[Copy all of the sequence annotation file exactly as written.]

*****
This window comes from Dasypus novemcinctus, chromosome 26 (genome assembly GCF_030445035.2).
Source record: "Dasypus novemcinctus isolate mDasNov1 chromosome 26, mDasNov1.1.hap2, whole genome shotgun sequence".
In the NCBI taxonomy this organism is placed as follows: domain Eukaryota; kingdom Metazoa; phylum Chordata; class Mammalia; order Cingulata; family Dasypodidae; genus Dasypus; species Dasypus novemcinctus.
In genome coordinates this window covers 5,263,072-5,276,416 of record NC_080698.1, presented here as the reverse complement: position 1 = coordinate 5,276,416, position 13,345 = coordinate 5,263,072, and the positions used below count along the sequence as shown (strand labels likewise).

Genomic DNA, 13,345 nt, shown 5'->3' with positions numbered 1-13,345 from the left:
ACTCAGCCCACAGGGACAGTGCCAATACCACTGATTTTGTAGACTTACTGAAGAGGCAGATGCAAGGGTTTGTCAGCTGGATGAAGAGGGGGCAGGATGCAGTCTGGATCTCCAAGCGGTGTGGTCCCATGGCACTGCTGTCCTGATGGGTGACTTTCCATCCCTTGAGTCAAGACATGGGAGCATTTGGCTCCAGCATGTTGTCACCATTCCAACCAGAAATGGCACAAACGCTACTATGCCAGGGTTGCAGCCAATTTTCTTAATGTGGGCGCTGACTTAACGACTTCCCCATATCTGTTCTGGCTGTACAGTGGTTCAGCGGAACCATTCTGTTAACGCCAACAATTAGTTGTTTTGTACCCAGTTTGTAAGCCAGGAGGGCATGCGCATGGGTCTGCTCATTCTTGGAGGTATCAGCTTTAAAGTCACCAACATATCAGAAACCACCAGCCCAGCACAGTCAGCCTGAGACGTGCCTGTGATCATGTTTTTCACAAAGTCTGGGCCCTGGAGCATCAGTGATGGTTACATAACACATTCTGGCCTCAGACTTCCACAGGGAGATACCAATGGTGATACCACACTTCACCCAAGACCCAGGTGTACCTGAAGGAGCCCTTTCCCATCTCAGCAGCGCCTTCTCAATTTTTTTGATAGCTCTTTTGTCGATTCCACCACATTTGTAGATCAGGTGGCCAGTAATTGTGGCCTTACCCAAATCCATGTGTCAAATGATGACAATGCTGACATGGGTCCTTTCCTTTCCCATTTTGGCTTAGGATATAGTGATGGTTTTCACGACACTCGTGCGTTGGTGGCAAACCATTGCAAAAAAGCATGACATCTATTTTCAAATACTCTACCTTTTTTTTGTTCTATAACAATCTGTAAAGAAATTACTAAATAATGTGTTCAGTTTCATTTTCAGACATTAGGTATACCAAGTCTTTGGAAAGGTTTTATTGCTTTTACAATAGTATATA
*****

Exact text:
This window comes from Dasypus novemcinctus, chromosome 26 (genome assembly GCF_030445035.2).
Source record: "Dasypus novemcinctus isolate mDasNov1 chromosome 26, mDasNov1.1.hap2, whole genome shotgun sequence".
In the NCBI taxonomy this organism is placed as follows: domain Eukaryota; kingdom Metazoa; phylum Chordata; class Mammalia; order Cingulata; family Dasypodidae; genus Dasypus; species Dasypus novemcinctus.
In genome coordinates this window covers 5,263,072-5,276,416 of record NC_080698.1, presented here as the reverse complement: position 1 = coordinate 5,276,416, position 13,345 = coordinate 5,263,072, and the positions used below count along the sequence as shown (strand labels likewise).

Genomic DNA, 13,345 nt, shown 5'->3' with positions numbered 1-13,345 from the left:
ACTCAGCCCACAGGGACAGTGCCAATACCACTGATTTTGTAGACTTACTGAAGAGGCAGATGCAAGGGTTTGTCAGCTGGATGAAGAGGGGGCAGGATGCAGTCTGGATCTCCAAGCGGTGTGGTCCCATGGCACTGCTGTCCTGATGGGTGACTTTCCATCCCTTGAGTCAAGACATGGGAGCATTTGGCTCCAGCATGTTGTCACCATTCCAACCAGAAATGGCACAAACGCTACTATGCCAGGGTTGCAGCCAATTTTCTTAATGTGGGCGCTGACTTAACGACTTCCCCATATCTGTTCTGGCTGTACAGTGGTTCAGCGGAACCATTCTGTTAACGCCAACAATTAGTTGTTTTGTACCCAGTTTGTAAGCCAGGAGGGCATGCGCATGGGTCTGCTCATTCTTGGAGGTATCAGCTTTAAAGTCACCAACATATCAGAAACCACCAGCCCAGCACAGTCAGCCTGAGACGTGCCTGTGATCATGTTTTTCACAAAGTCTGGGCCCTGGAGCATCAGTGATGGTTACATAACACATTCTGGCCTCAGACTTCCACAGGGAGATACCAATGGTGATACCACACTTCACCCAAGACCCAGGTGTACCTGAAGGAGCCCTTTCCCATCTCAGCAGCGCCTTCTCAATTTTTTTGATAGCTCTTTTGTCGATTCCACCACATTTGTAGATCAGGTGGCCAGTAATTGTGGCCTTACCCAAATCCATGTGTCAAATGATGACAATGCTGACATGGGTCCTTTCCTTTCCCATTTTGGCTTAGGATATAGTGATGGTTTTCACGACACTCGTGCGTTGGTGGCAAACCATTGCAAAAAAGCATGACATCTATTTTCAAATACTCTACCTTTTTTTTGTTCTATAACAATCTGTAAAGAAATTACTAAATAATGTGTTCAGTTTCATTTTCAGACATTAGGTATACCAAGTCTTTGGAAAGGTTTTATTGCTTTTACAATAGTATATA